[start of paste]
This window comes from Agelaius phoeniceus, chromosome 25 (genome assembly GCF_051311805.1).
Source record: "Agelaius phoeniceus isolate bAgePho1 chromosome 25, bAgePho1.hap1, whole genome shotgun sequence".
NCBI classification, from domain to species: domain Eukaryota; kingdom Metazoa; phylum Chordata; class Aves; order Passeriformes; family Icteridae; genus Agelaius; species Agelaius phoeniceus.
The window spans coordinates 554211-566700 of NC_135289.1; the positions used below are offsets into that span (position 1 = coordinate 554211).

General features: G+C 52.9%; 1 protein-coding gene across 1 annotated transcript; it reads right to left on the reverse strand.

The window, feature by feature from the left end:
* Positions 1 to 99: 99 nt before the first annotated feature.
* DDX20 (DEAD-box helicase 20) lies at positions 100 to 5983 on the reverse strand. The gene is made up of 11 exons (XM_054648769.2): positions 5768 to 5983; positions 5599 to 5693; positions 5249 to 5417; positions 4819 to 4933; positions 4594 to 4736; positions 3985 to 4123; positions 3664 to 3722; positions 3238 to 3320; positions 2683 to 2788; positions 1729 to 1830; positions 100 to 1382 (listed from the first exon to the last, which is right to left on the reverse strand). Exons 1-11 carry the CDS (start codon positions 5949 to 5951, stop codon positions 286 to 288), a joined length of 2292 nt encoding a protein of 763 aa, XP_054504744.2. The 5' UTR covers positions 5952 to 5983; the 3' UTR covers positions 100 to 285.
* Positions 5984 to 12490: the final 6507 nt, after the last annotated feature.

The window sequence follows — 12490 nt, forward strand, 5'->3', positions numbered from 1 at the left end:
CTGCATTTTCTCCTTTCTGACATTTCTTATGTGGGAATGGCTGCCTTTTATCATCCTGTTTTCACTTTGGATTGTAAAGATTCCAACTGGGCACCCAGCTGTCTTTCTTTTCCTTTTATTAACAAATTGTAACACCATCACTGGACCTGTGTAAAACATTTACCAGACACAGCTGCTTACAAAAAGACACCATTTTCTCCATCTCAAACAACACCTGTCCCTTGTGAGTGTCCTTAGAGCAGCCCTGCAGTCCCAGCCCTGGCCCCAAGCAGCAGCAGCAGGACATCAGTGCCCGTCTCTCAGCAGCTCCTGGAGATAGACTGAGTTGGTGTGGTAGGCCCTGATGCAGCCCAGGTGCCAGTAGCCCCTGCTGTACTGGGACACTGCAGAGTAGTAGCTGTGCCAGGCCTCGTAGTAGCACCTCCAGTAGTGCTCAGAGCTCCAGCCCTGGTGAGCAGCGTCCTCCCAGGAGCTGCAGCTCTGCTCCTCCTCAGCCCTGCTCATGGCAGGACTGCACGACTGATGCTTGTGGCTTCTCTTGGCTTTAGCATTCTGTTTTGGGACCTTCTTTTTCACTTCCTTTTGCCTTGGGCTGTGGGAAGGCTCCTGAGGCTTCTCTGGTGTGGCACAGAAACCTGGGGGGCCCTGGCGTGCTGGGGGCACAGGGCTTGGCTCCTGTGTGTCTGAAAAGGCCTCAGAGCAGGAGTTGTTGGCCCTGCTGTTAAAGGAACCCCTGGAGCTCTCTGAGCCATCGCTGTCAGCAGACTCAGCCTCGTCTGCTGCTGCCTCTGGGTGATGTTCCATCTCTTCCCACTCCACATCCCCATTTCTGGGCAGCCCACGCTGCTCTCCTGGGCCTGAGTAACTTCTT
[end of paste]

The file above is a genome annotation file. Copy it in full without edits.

This window comes from Agelaius phoeniceus, chromosome 25 (genome assembly GCF_051311805.1).
Source record: "Agelaius phoeniceus isolate bAgePho1 chromosome 25, bAgePho1.hap1, whole genome shotgun sequence".
NCBI classification, from domain to species: domain Eukaryota; kingdom Metazoa; phylum Chordata; class Aves; order Passeriformes; family Icteridae; genus Agelaius; species Agelaius phoeniceus.
The window spans coordinates 554211-566700 of NC_135289.1; the positions used below are offsets into that span (position 1 = coordinate 554211).

General features: G+C 52.9%; 1 protein-coding gene across 1 annotated transcript; it reads right to left on the reverse strand.

The window, feature by feature from the left end:
* Positions 1 to 99: 99 nt before the first annotated feature.
* DDX20 (DEAD-box helicase 20) lies at positions 100 to 5983 on the reverse strand. The gene is made up of 11 exons (XM_054648769.2): positions 5768 to 5983; positions 5599 to 5693; positions 5249 to 5417; positions 4819 to 4933; positions 4594 to 4736; positions 3985 to 4123; positions 3664 to 3722; positions 3238 to 3320; positions 2683 to 2788; positions 1729 to 1830; positions 100 to 1382 (listed from the first exon to the last, which is right to left on the reverse strand). Exons 1-11 carry the CDS (start codon positions 5949 to 5951, stop codon positions 286 to 288), a joined length of 2292 nt encoding a protein of 763 aa, XP_054504744.2. The 5' UTR covers positions 5952 to 5983; the 3' UTR covers positions 100 to 285.
* Positions 5984 to 12490: the final 6507 nt, after the last annotated feature.

The window sequence follows — 12490 nt, forward strand, 5'->3', positions numbered from 1 at the left end:
CTGCATTTTCTCCTTTCTGACATTTCTTATGTGGGAATGGCTGCCTTTTATCATCCTGTTTTCACTTTGGATTGTAAAGATTCCAACTGGGCACCCAGCTGTCTTTCTTTTCCTTTTATTAACAAATTGTAACACCATCACTGGACCTGTGTAAAACATTTACCAGACACAGCTGCTTACAAAAAGACACCATTTTCTCCATCTCAAACAACACCTGTCCCTTGTGAGTGTCCTTAGAGCAGCCCTGCAGTCCCAGCCCTGGCCCCAAGCAGCAGCAGCAGGACATCAGTGCCCGTCTCTCAGCAGCTCCTGGAGATAGACTGAGTTGGTGTGGTAGGCCCTGATGCAGCCCAGGTGCCAGTAGCCCCTGCTGTACTGGGACACTGCAGAGTAGTAGCTGTGCCAGGCCTCGTAGTAGCACCTCCAGTAGTGCTCAGAGCTCCAGCCCTGGTGAGCAGCGTCCTCCCAGGAGCTGCAGCTCTGCTCCTCCTCAGCCCTGCTCATGGCAGGACTGCACGACTGATGCTTGTGGCTTCTCTTGGCTTTAGCATTCTGTTTTGGGACCTTCTTTTTCACTTCCTTTTGCCTTGGGCTGTGGGAAGGCTCCTGAGGCTTCTCTGGTGTGGCACAGAAACCTGGGGGGCCCTGGCGTGCTGGGGGCACAGGGCTTGGCTCCTGTGTGTCTGAAAAGGCCTCAGAGCAGGAGTTGTTGGCCCTGCTGTTAAAGGAACCCCTGGAGCTCTCTGAGCCATCGCTGTCAGCAGACTCAGCCTCGTCTGCTGCTGCCTCTGGGTGATGTTCCATCTCTTCCCACTCCACATCCCCATTTCTGGGCAGCCCACGCTGCTCTCCTGGGCCTGAGTAACTTCTT